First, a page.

Three bearded gents in black and yellow spandex kits stared up the hill with trepidation. 30 miles into what would become a 70-mile training ride that day, their legs already began to ache in anticipation. They huddled at the foot of the hill and quickly ate some caffeinated jelly beans as if they somehow would bestow upon them super human powers to climb the 770 foot elevation. The hill, known as Marshall Wall, for its’ steep grade and 2-mile vertical climb taunted the cyclists, waiting to pass judgment about whether they had sufficiently trained to complete a much longer journey.
On June 5th 2, 500 riders and 650 volunteers known as “roadies,” began an epic 545-mile trek from San Francisco to Los Angeles for the 15th anniversary of the AIDS Lifecycle (ALC). This community of riders and roadies has spent the past year putting their blood, sweat and tears into raising over $16MM to make HIV/AIDS something our kids will read about in history books.
Helping to make this HIV-free world a reality is new whiskery team of 9 known as, The Bearded Bandits.
“We want to break negative stereotypes of bearded men, and although bandits are outlaws who don’t play by the rules—I see our team like a bearded band of Robin Hoods, giving back to people who’ve been robbed by HIV/AIDS,” explains the team’s co-captain JP Aguirre. Together, the team has raised over $50K – each raising far more than the $3K per rider minimum.
Beyond fundraising, training for this physically demanding event is no easy feat. The team has been riding together on weekends as far back as November 2015—going anywhere from 50 to 90-mile distance rides along with fitting in spin and endurance related classes. The team draws inspiration from the ALC community itself to push through the challenges.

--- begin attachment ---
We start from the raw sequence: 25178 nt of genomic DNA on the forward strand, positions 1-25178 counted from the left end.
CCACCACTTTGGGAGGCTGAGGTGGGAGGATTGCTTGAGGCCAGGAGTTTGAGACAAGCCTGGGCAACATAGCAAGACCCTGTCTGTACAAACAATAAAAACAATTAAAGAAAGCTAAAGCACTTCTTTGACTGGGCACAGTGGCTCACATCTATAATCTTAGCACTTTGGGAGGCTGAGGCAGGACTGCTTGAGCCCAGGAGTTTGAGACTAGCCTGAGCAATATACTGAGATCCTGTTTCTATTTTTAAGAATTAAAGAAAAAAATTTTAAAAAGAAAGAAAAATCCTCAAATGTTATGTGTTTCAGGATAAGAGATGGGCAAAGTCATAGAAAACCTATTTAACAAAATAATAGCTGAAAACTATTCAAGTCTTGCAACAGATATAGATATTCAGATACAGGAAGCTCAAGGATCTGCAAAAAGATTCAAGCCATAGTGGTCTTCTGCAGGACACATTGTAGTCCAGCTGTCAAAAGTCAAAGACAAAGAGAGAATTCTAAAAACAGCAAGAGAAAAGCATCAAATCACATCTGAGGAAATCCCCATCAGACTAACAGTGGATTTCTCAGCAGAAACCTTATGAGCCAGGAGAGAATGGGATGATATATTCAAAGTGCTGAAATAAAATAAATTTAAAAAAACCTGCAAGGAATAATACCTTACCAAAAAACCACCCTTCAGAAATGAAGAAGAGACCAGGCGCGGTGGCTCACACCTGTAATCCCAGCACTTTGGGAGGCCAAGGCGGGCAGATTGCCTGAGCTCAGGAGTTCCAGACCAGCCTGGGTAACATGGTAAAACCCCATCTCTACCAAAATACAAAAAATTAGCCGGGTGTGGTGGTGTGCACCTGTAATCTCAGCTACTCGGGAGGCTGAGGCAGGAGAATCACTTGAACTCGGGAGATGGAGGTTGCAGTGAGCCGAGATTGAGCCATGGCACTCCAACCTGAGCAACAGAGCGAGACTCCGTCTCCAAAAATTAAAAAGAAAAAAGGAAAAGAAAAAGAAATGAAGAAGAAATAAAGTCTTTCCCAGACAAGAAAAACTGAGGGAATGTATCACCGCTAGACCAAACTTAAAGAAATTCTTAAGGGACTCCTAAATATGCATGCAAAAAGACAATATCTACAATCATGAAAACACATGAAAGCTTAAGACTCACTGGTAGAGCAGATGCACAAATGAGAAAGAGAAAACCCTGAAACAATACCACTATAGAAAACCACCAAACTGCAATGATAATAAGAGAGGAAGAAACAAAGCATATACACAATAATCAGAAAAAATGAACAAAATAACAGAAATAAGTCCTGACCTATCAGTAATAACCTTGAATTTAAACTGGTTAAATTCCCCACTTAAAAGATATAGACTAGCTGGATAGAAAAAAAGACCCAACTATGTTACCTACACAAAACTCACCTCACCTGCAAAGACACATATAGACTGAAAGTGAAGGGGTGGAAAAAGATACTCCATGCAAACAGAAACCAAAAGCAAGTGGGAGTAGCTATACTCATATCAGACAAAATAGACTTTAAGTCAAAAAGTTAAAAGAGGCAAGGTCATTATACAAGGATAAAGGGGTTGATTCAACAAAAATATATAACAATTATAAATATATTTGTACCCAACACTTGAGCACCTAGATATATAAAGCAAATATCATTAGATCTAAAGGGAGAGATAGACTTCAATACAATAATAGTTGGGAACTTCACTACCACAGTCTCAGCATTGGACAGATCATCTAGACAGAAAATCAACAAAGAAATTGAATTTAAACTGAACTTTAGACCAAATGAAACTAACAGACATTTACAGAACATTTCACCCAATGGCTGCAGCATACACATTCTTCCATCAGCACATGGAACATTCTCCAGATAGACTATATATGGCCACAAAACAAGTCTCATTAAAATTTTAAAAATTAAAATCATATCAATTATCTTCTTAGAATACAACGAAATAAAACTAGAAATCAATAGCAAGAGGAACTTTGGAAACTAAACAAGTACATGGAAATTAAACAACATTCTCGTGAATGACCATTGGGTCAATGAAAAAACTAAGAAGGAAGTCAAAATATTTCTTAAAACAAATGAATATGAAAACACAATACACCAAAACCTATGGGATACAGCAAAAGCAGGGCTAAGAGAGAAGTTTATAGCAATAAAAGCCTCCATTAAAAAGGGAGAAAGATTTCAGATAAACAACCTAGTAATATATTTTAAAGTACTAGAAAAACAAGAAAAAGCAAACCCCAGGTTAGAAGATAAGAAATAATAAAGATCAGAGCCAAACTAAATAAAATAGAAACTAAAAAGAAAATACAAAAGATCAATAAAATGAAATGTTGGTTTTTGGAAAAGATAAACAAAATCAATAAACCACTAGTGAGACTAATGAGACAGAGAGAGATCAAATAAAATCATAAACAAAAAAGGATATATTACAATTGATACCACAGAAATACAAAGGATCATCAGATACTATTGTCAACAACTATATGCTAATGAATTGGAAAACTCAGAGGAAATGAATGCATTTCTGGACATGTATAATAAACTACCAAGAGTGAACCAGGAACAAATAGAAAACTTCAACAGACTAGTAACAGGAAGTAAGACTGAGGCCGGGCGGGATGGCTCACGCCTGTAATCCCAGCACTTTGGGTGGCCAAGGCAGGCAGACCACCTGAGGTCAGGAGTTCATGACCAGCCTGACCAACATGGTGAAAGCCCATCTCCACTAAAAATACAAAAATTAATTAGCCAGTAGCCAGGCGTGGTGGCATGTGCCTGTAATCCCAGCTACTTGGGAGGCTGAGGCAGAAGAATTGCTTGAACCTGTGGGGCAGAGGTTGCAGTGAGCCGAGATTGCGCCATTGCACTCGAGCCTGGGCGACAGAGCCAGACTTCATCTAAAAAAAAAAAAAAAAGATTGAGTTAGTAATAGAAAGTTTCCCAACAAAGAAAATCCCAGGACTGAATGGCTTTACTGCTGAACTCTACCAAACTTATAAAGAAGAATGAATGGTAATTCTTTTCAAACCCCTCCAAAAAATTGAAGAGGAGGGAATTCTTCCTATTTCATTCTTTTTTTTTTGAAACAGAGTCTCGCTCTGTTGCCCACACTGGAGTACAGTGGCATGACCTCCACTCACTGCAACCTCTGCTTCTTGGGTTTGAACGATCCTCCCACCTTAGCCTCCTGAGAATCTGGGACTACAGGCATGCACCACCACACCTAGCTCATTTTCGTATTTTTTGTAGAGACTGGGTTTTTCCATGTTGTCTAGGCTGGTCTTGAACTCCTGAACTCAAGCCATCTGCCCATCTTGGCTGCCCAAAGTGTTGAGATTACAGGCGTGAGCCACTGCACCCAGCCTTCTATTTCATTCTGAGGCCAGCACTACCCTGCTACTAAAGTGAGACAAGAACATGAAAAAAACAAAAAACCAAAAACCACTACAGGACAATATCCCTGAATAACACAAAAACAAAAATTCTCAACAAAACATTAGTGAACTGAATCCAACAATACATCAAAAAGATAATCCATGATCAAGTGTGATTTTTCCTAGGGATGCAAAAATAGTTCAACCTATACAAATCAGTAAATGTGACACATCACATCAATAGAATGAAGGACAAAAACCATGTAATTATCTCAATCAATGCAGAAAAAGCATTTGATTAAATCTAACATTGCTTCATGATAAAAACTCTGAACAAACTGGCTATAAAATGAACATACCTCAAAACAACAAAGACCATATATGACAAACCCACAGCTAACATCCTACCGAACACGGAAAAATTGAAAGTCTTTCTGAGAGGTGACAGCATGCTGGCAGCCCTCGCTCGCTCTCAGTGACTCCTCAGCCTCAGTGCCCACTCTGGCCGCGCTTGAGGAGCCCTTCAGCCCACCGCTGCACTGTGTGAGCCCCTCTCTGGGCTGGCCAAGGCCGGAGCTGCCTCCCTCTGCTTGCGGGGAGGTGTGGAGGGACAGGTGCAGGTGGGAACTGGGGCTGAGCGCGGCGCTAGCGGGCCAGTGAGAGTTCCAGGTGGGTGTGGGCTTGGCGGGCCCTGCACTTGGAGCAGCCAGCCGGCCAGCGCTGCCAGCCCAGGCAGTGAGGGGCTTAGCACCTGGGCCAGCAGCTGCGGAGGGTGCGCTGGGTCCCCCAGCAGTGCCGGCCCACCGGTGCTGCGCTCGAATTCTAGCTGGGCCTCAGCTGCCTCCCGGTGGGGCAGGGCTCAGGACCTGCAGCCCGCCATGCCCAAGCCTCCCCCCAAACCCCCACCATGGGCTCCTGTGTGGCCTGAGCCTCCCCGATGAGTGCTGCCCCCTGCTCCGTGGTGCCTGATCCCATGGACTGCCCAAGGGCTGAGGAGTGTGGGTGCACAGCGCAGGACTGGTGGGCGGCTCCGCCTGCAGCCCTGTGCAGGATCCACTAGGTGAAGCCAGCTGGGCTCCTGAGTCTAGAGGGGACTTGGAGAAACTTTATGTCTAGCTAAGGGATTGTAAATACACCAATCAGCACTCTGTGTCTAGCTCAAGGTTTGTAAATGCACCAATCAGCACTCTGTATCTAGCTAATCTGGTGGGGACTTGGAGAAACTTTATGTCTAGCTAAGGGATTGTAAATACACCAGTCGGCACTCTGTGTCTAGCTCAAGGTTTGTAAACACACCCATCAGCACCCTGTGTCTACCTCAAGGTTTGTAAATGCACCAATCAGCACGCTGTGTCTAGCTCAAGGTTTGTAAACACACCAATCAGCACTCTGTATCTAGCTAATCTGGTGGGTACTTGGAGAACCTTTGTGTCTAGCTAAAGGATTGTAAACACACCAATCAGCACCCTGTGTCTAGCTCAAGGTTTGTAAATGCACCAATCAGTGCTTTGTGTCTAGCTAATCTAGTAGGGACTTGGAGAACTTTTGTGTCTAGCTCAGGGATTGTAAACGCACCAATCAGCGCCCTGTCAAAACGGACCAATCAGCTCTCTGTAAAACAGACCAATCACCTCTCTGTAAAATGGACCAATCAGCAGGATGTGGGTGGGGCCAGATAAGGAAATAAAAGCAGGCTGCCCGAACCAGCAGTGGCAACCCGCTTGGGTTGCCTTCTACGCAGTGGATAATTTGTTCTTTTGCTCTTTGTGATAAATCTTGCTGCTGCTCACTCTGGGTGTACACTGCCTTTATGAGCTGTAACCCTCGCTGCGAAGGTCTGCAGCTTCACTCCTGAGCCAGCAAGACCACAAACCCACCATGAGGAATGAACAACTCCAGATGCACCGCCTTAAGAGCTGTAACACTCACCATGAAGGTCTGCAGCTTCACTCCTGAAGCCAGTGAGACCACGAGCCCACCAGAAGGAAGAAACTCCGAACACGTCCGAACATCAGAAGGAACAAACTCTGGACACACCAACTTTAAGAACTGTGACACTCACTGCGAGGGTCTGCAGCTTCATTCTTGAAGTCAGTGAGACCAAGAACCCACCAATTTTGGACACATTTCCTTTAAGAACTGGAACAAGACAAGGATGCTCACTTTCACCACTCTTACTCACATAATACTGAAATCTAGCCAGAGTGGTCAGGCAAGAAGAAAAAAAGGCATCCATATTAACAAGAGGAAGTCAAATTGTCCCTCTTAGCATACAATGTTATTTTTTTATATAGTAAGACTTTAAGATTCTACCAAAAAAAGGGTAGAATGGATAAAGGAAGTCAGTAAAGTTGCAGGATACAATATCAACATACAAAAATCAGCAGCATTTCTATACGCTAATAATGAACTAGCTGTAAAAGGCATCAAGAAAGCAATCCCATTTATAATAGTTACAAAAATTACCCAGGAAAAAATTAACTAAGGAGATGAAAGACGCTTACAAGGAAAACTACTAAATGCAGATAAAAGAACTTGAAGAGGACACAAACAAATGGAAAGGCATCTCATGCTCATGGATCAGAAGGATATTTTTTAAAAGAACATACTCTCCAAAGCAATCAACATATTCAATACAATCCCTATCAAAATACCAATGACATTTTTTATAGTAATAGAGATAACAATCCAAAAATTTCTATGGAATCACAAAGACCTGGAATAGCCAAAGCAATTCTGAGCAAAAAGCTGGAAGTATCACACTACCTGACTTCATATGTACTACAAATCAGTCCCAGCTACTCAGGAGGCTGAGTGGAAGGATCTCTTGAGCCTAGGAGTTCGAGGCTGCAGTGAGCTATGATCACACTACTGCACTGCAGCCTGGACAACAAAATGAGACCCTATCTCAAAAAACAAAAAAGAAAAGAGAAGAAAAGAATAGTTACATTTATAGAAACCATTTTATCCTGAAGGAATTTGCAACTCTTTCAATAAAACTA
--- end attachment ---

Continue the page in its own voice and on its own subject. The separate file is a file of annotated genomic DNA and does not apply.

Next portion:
“For me, taking part in ALC is a way to give back to the community that shaped so much of my identity. It’s important to me, that when we can, we help others who are at risk, in order to give them the best shot of having all the opportunities we have. That’s what makes this event so special—that we rally when called,” shares first-time rider, Doug Behl.
Other veteran riders on the team continue to participate, often looking at putting your body through hell during the week as a vacation. Cliff Curry states, “The first time I rode was to do something outside my comfort zone, get fit and see the California coast. I now ride because it is the one week a year that I feel really connected to something bigger than myself. And while challenging, it is always rewarding. People are more connected, not distracted by their phones, and often in a hilariously good mood.”
In staying true to the mantra that one does not need a beard to be part of beardsman society, a beard is also not required to be a Bearded Bandit team. All that’s required is to treat others with respect, positive energy and an appreciation for the mighty beard. The team’s sole whiskerina, Abigail Sassoon shares, “I’m excited to ride with the Bearded Bandits this year, they’re a great group of gentleman and wonderful teammates. Although I obviously don’t have a beard, I see that as an invitation to find creative ways to show my team spirit.”
So for those that are contemplating doing something like the AIDS Lifecycle, Matt Kaye mentions how working as a team makes the experience a little smoother doing this as a first-time rider. “Between the training and the gear it’s all a steep learning curve. But the team has been awesome in helping me figure everything out. I think it would be much tougher to do this on my own.”
Back at the summit of Marshall Wall, our three Bandit Bandits, now sweaty from the climb stared victoriously out into the distance. To the West they could see Tomales Bay and the Pacific Ocean beyond it. And in every other direction, they saw green fields slowly browning as California’s wet spring began to give way to the dry summer. Cows moo’ed in the distance and the three Bearded Bandits laughed, they had conquered Marshall Wall and they knew they were ready to conquer the 7-day odyssey down the California coast.
If you’d like to support the team for their efforts, you can give donations to individual members here on the Aids Lifecycle Site.